So here I am with another stress-related illness and I’m reminded of the less than desirable childhood I had and how it is still affecting me. I’ve done the research and I know that when a child grows up under extreme or constant stress, their immune system and stress response systems may not develop the way they should. Furthermore, if a child grows up afraid or feeling like they’re in constant danger, later in their lives when they are exposed to levels of stress that most people perceive as normal, their systems may respond as if the person is under extreme stress, automatically. This is me.

How am I going to fix it? I’m not sure. I turn everything into a catastrophe inside my head and although I’m working on fixing that, I still haven’t figured out how to keep my head out of where I don’t want it to go, especially when I’m in the middle of a trigger.

I think that when I get back to my normal routine things are going to change. I haven’t been doing any self-care, like exercising, or meditation but I started back at it yesterday. I’m going to take it slow and try not to beat myself up too much because I’ve been trying to heal from cracked ribs, but honestly, the voices aren’t being kind. They’re saying I’m lazy and that I’m not good for anything, but I’m doing my best to quiet them. We found out recently that where we just moved to has unlimited data, so I can get back to doing Hasfit videos for my cardio and strength-training, Tai Chi videos for meditation and music videos to calm my brain before I go to bed! I’ve missed having all these aids to help me with my stress and I’m hoping that once I get back to my routine, I will be able to get these stupid stress-related illnesses under control.

Stay safe and stay strong. Thanks for following!

References:

https://www.raynauds.org/frequently-asked-questions/#FAQ19

http://www.nctsn.org/trauma-types/complex-trauma/effects-of-complex-trauma

I Was Born for This! - (approx. 5 - 6 min. read)

It’s been seven weeks, three days, and 23 hours since I got my wee Laddie and my life has completely changed. Not just because I have a fur baby again, but because not only am I a huge advocate for mental illness and injury, now I’ve become a huge advocate for service dogs!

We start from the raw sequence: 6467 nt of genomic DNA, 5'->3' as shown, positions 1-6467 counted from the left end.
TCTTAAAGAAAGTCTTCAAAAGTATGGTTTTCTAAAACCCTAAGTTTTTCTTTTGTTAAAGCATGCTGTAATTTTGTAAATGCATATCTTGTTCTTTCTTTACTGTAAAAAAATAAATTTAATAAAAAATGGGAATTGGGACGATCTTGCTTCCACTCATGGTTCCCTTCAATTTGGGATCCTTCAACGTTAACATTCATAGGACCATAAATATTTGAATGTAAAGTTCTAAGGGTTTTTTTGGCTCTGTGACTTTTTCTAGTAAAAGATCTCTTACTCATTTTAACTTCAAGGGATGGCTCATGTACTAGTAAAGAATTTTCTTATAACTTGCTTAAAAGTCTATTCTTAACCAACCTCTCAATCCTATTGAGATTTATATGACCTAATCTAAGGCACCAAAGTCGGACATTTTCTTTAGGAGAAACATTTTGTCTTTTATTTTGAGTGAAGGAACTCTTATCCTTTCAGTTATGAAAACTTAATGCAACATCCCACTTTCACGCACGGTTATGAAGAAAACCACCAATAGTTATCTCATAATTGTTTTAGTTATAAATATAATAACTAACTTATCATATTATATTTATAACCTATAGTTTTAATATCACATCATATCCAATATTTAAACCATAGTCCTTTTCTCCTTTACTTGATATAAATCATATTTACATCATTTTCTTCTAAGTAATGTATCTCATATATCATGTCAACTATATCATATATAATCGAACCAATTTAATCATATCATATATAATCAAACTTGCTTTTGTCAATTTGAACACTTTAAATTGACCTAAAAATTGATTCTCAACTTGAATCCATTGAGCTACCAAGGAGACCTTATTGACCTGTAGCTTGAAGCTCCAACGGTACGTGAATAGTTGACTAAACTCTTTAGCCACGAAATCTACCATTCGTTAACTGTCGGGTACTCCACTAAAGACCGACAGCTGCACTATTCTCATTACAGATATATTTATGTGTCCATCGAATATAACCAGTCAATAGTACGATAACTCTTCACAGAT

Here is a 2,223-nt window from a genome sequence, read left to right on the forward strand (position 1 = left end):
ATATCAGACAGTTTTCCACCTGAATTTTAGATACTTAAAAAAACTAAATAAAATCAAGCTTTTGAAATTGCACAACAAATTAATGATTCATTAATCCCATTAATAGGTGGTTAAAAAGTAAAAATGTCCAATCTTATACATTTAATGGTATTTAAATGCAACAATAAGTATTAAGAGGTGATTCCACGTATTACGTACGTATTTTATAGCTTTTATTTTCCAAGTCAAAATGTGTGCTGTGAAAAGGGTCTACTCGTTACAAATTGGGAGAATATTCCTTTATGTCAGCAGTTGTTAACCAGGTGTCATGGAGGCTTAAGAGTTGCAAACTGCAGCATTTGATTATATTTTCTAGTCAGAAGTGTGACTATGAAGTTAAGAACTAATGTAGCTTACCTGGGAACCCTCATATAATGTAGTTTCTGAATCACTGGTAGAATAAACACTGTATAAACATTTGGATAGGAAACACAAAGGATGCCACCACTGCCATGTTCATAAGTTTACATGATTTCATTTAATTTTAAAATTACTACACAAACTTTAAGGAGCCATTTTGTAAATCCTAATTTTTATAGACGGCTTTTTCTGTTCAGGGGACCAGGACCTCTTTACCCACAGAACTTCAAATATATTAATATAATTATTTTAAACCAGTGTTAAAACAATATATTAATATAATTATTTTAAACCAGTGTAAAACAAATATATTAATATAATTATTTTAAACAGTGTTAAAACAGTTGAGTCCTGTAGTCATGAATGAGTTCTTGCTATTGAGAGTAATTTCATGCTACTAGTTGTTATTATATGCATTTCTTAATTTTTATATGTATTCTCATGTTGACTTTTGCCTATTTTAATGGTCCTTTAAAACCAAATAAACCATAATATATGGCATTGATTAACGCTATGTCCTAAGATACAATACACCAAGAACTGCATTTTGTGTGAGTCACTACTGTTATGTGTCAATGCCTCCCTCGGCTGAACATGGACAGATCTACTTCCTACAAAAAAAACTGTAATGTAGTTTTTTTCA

All of this started five months ago when I got the email telling me that the three-year wait was over, and I was finally getting a service dog. A couple of days after I got the email, the executive director at National Service Dogs (NSD) called to make sure I had received everything regarding the training course; and if you’ve been following along, you know the training was for just under a week. She also wanted to know a little about me, so that she could make sure Laddie was getting all the proper training to disrupt some of my PTSD symptoms, like nightmare interruptions, and anxiety attacks.

During the conversation, we talked about the fact that I was an advocate for mental illness and that I wrote a weekly blog. I told her that I wanted to eventually get out there and do presentations about living with PTSD and mental illness, and that I felt that Laddie would enable me to do that.  I also mentioned that I was a huge advocate for cannabis use, and that was when she suggested I speak to Adam Saperia; the vice chair of the board. Adam works for Emblem Cannabis; a producer of medicinal marijuana and they have been trying to figure out how to get involved in raising money for NSD & just weren’t sure how to go about it without appearing unprofessional because there’s still so much controversy around cannabis and its medical uses.

In comes me; Davina Lytle, PTSD survivor, professional, and advocate. I offer to help National Service Dogs (NSD) and Emblem Cannabis raise awareness regarding PTSD and medical marijuana. They ask me how I think I’m going to do that and I tell them that I write a weekly blog discussing PTSD and what I’ve been doing to treat it, that I believe I can help them to educate the masses when it comes to PTSD and cannabis, especially when I know it’s becoming the number one treatment for PTSD. I believe very strongly that Cannabis needs to be treated as a medicine, not a street drug and I suggest that I help people to understand that the bond between NSD’s (PTSD) clients and Emblem Cannabis is a responsible one. Both are trying to help PTSD survivors and they believe that if they work together they would be able to raise more awareness, as well as more money in order to provide more service dogs for their clients.